Hormonal imbalances cause female elk to develop antlers. While antlered deer females can still reproduce normally, it is not known whether the same holds true for elk. Learn more about how female ungulates grow antlers here.
5. Elk have a maximum vertical jump of eight feet
Despite being large and in charge, elk are surprisingly agile creatures. Not only can they leap a maximum of eight feet, they can look cool while doing it. Check out this herd of elk make short work of a low fence.
6. Ancient elk once had tusks
It is believed that in ages past, the rounded, thumb-sized teeth in the upper jaws of elk were actually tusks—fighting tusks that were used to ward off predators and to engage rivals during the rut.
“Over millions of years, the canines regressed,” stated Montana Fish, Wildlife and Parks in Montana Outdoors. “Meanwhile, the animals’ antlers evolved into large, showy headgear that acted as a defensive tool. Yet even with their tusks shrunk to mere bumps, elk still retain some ancient behaviors associated with the teeth. When an elk curls its top lip to reveal its ivories, the ‘sneer’ represents a threat posture reminiscent of its prehistoric relatives. Baring canines often precedes charging and striking with antlers or front hooves—the weapons of modern elk.”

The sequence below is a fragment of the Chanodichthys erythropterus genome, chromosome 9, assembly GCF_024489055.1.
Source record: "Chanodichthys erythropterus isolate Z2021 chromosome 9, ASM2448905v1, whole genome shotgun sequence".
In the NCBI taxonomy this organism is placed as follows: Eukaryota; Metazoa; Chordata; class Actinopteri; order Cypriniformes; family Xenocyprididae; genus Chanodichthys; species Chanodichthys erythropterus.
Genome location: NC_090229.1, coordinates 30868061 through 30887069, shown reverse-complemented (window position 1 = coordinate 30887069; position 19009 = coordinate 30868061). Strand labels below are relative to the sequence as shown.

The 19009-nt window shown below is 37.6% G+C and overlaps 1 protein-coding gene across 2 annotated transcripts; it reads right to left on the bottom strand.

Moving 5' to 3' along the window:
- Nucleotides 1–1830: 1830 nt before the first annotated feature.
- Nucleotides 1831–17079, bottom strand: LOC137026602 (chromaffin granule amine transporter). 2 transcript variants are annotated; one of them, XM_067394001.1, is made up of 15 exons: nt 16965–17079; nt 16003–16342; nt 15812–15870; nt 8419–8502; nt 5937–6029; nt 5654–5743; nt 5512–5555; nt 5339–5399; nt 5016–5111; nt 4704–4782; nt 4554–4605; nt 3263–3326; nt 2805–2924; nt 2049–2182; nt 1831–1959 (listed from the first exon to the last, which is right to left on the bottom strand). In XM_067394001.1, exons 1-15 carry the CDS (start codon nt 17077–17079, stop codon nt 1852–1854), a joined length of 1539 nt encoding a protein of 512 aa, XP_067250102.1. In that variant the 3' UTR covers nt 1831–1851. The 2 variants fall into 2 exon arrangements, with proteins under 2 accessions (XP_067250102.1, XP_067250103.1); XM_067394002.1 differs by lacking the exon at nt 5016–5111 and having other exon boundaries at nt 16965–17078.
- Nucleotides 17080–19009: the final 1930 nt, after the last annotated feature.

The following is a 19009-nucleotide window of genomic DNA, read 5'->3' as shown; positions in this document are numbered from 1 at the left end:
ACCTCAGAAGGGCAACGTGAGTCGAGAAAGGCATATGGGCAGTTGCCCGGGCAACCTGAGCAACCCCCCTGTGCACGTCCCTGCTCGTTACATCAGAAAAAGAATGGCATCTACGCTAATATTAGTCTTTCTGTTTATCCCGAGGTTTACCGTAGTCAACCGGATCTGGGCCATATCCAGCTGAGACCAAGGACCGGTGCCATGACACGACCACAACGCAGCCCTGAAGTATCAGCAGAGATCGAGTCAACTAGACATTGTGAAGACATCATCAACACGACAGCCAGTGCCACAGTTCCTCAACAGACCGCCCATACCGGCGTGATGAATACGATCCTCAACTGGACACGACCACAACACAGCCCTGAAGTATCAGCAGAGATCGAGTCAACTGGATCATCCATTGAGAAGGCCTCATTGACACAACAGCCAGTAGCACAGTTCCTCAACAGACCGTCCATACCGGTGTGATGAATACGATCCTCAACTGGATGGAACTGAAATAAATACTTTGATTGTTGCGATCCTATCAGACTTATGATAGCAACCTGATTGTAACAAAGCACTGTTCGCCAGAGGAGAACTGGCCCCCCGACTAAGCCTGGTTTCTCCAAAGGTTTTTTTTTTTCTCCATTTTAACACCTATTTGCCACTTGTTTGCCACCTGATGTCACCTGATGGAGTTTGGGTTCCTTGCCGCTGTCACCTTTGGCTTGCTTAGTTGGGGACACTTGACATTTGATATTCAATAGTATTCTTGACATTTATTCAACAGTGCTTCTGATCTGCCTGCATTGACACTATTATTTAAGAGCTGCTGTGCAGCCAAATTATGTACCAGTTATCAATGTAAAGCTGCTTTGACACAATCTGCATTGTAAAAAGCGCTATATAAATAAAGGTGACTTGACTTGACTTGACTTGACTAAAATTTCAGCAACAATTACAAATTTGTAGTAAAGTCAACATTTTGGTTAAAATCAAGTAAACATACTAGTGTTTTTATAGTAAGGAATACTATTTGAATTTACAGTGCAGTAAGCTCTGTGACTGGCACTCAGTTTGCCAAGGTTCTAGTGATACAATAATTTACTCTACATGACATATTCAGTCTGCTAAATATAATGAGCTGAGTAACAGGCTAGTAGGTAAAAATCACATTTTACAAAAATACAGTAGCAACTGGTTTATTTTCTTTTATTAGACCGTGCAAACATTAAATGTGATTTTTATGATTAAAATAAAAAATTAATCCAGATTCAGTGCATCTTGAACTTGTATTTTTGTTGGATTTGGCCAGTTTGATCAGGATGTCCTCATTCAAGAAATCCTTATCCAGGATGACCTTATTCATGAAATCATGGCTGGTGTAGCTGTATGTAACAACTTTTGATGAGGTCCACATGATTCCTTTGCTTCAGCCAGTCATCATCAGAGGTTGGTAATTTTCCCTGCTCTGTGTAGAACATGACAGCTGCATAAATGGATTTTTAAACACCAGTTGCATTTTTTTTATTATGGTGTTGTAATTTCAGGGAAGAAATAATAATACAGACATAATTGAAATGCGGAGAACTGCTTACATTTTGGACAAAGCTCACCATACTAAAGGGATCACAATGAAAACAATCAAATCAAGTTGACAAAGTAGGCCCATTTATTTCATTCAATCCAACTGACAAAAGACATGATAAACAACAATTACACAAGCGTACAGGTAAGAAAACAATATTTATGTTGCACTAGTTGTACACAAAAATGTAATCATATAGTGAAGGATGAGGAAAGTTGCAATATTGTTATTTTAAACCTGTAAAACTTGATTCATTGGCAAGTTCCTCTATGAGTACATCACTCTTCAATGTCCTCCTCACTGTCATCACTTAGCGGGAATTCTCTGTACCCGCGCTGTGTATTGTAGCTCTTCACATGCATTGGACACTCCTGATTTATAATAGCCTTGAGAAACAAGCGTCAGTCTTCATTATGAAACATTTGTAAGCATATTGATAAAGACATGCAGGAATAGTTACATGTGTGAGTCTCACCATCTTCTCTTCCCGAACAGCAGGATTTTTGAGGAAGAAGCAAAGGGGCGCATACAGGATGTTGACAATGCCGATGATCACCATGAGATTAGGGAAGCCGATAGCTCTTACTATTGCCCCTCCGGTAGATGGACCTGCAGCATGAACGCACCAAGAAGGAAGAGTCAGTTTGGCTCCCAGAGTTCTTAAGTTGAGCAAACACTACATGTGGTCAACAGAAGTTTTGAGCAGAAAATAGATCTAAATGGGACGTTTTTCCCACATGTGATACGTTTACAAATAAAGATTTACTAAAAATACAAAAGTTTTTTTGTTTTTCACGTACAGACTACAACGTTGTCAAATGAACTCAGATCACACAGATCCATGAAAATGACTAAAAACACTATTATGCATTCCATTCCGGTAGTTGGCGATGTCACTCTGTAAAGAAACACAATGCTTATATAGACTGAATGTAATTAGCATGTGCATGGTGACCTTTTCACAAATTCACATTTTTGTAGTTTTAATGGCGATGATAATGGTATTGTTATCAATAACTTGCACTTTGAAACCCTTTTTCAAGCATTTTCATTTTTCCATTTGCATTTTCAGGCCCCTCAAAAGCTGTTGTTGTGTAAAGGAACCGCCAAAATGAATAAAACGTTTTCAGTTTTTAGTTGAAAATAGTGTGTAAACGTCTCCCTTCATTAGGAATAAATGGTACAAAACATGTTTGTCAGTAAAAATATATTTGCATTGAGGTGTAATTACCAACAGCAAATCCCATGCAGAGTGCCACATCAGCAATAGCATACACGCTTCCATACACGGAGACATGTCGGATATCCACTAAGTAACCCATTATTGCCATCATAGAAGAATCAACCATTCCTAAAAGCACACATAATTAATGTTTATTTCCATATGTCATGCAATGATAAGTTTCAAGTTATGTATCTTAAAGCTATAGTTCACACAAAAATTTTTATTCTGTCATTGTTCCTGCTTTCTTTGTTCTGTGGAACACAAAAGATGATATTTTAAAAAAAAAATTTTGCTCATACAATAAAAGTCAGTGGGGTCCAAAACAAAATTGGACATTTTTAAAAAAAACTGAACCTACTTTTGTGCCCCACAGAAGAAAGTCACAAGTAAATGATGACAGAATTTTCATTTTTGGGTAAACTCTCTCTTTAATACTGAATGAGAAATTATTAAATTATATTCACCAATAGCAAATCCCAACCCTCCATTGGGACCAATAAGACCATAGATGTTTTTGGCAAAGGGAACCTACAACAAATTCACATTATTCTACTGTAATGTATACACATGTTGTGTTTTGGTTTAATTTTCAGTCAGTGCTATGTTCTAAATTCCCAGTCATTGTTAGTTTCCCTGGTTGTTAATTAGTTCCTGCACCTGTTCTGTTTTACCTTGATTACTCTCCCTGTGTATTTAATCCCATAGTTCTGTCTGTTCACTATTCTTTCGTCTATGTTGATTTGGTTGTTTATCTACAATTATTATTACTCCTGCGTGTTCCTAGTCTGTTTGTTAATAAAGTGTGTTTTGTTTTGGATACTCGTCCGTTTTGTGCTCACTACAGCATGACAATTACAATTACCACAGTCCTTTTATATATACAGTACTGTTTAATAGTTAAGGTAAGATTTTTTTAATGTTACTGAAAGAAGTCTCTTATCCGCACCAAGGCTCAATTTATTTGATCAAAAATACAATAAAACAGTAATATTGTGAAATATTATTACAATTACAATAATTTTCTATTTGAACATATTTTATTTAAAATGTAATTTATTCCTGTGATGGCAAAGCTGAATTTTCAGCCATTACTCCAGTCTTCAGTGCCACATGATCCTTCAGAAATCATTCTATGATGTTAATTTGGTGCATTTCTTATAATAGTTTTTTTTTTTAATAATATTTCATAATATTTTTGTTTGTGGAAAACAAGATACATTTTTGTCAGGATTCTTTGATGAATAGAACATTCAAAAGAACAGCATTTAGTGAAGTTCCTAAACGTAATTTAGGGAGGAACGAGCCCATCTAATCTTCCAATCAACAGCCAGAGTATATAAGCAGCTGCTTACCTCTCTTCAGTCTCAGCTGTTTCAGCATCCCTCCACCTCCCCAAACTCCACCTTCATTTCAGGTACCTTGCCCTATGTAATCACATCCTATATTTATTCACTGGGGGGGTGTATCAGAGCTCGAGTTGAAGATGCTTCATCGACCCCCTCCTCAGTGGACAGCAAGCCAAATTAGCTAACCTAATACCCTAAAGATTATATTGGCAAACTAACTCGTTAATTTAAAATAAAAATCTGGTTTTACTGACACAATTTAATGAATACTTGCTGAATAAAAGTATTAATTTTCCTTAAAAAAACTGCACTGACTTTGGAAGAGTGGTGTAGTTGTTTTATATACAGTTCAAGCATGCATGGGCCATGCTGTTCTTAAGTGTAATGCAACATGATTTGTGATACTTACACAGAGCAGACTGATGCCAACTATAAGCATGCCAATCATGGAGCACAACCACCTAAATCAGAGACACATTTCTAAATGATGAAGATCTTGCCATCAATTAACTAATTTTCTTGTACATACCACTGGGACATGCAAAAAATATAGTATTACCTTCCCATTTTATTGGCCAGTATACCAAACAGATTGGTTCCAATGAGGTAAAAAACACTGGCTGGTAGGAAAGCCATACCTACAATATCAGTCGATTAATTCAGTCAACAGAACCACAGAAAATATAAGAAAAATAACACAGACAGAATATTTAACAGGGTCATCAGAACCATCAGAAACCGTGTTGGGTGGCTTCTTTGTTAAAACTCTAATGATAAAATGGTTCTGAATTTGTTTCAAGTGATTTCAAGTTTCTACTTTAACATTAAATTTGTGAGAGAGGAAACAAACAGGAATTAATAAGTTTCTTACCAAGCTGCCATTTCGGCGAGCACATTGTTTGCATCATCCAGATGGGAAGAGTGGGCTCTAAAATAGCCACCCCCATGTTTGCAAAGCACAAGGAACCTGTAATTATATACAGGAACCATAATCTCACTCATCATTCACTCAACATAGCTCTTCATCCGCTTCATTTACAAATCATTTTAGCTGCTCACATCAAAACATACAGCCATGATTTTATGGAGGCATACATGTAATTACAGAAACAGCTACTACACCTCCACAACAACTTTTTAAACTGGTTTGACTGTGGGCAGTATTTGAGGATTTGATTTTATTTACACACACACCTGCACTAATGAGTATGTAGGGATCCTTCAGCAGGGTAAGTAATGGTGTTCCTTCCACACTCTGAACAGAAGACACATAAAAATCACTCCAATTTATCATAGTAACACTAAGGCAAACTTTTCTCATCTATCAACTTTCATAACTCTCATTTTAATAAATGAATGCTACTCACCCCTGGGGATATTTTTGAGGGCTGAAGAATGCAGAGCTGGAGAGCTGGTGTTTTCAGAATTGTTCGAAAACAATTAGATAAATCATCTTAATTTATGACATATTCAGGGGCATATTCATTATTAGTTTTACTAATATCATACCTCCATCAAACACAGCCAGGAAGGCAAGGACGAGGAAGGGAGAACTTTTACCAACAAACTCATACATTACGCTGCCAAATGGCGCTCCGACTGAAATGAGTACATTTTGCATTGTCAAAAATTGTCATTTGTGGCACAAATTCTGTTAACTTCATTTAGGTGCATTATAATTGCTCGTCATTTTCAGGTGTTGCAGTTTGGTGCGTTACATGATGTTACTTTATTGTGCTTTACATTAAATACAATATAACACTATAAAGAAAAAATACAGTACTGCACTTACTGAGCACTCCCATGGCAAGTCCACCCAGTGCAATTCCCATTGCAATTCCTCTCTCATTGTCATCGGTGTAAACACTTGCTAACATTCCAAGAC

Elk traded their “fighting teeth” for large, disposable racks. Not all deer species have made the same deal with Darwin, however, and modern species like the Chinese water deer still retain sharp fangs—albeit much smaller and than those of ancient elk.
7. A bull elk’s harem can include up to 20 cows
Elk usually stick to single-sex groups but during the rut, a single dominant bull will maintain a harem of females. The bull elk will then defend this harem, which can have as many as 20 cows, against other challengers. While that may seem like living the life, the stress of keeping a harem and few opportunities to feed means that a bull elk can lose up to 20 percent of his body weight during this time. Those in less than peak physical condition are less likely to survive winter afterwards.